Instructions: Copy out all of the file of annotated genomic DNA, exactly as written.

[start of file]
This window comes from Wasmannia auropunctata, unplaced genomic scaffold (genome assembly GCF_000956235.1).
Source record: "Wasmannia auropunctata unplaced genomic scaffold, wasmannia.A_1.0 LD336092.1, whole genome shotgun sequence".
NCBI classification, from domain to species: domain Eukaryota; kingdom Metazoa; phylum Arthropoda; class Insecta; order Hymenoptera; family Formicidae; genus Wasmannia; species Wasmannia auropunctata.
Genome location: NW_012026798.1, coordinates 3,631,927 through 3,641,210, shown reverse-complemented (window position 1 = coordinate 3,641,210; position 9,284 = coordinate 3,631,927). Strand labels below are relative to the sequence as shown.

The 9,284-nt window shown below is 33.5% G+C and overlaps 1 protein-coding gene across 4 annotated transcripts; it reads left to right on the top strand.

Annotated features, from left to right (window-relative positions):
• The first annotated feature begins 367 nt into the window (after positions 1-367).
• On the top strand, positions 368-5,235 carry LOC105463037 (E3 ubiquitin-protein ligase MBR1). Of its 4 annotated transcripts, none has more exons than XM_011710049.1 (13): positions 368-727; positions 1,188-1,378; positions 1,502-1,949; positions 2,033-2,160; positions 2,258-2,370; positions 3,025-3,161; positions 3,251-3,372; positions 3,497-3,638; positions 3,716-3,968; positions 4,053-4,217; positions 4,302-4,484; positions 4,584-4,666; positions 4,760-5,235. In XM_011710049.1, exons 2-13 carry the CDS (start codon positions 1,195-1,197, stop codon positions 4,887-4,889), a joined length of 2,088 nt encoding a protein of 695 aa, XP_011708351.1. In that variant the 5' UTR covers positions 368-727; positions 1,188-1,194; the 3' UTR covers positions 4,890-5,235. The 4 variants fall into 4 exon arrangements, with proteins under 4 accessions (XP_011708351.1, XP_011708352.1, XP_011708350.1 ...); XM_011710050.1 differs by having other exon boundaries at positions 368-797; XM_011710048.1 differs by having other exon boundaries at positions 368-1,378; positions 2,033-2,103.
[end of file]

This window comes from Wasmannia auropunctata, unplaced genomic scaffold (genome assembly GCF_000956235.1).
Source record: "Wasmannia auropunctata unplaced genomic scaffold, wasmannia.A_1.0 LD336092.1, whole genome shotgun sequence".
NCBI classification, from domain to species: domain Eukaryota; kingdom Metazoa; phylum Arthropoda; class Insecta; order Hymenoptera; family Formicidae; genus Wasmannia; species Wasmannia auropunctata.
Genome location: NW_012026798.1, coordinates 3,631,927 through 3,641,210, shown reverse-complemented (window position 1 = coordinate 3,641,210; position 9,284 = coordinate 3,631,927). Strand labels below are relative to the sequence as shown.

The 9,284-nt window shown below is 33.5% G+C and overlaps 1 protein-coding gene across 4 annotated transcripts; it reads left to right on the top strand.

Annotated features, from left to right (window-relative positions):
• The first annotated feature begins 367 nt into the window (after positions 1-367).
• On the top strand, positions 368-5,235 carry LOC105463037 (E3 ubiquitin-protein ligase MBR1). Of its 4 annotated transcripts, none has more exons than XM_011710049.1 (13): positions 368-727; positions 1,188-1,378; positions 1,502-1,949; positions 2,033-2,160; positions 2,258-2,370; positions 3,025-3,161; positions 3,251-3,372; positions 3,497-3,638; positions 3,716-3,968; positions 4,053-4,217; positions 4,302-4,484; positions 4,584-4,666; positions 4,760-5,235. In XM_011710049.1, exons 2-13 carry the CDS (start codon positions 1,195-1,197, stop codon positions 4,887-4,889), a joined length of 2,088 nt encoding a protein of 695 aa, XP_011708351.1. In that variant the 5' UTR covers positions 368-727; positions 1,188-1,194; the 3' UTR covers positions 4,890-5,235. The 4 variants fall into 4 exon arrangements, with proteins under 4 accessions (XP_011708351.1, XP_011708352.1, XP_011708350.1 ...); XM_011710050.1 differs by having other exon boundaries at positions 368-797; XM_011710048.1 differs by having other exon boundaries at positions 368-1,378; positions 2,033-2,103.